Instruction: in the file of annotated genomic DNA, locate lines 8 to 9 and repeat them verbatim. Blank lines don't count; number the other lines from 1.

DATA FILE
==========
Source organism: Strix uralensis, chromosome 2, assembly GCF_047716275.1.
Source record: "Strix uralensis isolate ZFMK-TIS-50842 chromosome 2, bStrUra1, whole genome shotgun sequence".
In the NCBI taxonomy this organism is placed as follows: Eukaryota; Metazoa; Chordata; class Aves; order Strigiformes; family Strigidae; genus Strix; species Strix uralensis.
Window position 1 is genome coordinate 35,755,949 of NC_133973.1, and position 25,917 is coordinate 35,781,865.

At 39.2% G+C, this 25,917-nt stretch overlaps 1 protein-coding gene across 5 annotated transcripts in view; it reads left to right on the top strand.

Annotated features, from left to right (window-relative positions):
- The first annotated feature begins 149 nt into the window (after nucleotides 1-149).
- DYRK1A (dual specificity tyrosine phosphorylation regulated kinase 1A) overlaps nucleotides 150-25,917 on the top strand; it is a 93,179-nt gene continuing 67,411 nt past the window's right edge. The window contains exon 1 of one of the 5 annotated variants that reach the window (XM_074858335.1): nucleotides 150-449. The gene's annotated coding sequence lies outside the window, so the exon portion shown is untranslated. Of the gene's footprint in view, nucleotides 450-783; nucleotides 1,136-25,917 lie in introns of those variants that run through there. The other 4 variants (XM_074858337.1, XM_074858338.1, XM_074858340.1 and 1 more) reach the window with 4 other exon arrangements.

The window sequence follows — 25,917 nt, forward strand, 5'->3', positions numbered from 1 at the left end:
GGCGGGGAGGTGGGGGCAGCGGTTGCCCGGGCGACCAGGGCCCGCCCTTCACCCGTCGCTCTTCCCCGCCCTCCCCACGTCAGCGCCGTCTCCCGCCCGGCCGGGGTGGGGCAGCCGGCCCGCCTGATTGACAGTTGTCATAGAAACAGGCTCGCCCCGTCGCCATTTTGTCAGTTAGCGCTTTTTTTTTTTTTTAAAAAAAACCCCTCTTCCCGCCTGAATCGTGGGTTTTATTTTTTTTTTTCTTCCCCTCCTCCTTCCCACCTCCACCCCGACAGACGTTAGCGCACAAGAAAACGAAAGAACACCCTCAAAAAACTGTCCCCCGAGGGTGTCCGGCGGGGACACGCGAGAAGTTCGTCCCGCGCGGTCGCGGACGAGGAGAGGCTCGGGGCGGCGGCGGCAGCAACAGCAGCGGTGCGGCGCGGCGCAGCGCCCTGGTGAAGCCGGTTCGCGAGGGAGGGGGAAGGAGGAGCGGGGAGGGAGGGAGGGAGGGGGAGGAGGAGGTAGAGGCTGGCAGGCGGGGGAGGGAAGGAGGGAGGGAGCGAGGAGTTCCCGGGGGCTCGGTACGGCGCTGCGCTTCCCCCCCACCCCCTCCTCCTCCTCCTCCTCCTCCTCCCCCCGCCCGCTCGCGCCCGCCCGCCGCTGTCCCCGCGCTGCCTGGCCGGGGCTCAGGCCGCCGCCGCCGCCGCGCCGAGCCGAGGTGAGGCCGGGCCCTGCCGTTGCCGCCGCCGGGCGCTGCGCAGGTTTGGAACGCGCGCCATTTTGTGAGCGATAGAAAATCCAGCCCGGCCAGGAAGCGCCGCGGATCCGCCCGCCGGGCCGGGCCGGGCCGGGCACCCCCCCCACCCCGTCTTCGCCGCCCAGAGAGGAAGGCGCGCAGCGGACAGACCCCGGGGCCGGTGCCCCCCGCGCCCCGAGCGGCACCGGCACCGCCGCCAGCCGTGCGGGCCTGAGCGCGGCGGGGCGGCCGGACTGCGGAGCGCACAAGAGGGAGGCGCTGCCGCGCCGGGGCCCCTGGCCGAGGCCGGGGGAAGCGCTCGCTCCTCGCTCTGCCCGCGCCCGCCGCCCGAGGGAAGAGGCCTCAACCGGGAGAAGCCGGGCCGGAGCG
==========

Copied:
- DYRK1A (dual specificity tyrosine phosphorylation regulated kinase 1A) overlaps nucleotides 150-25,917 on the top strand; it is a 93,179-nt gene continuing 67,411 nt past the window's right edge. The window contains exon 1 of one of the 5 annotated variants that reach the window (XM_074858335.1): nucleotides 150-449. The gene's annotated coding sequence lies outside the window, so the exon portion shown is untranslated. Of the gene's footprint in view, nucleotides 450-783; nucleotides 1,136-25,917 lie in introns of those variants that run through there. The other 4 variants (XM_074858337.1, XM_074858338.1, XM_074858340.1 and 1 more) reach the window with 4 other exon arrangements.

The window sequence follows — 25,917 nt, forward strand, 5'->3', positions numbered from 1 at the left end: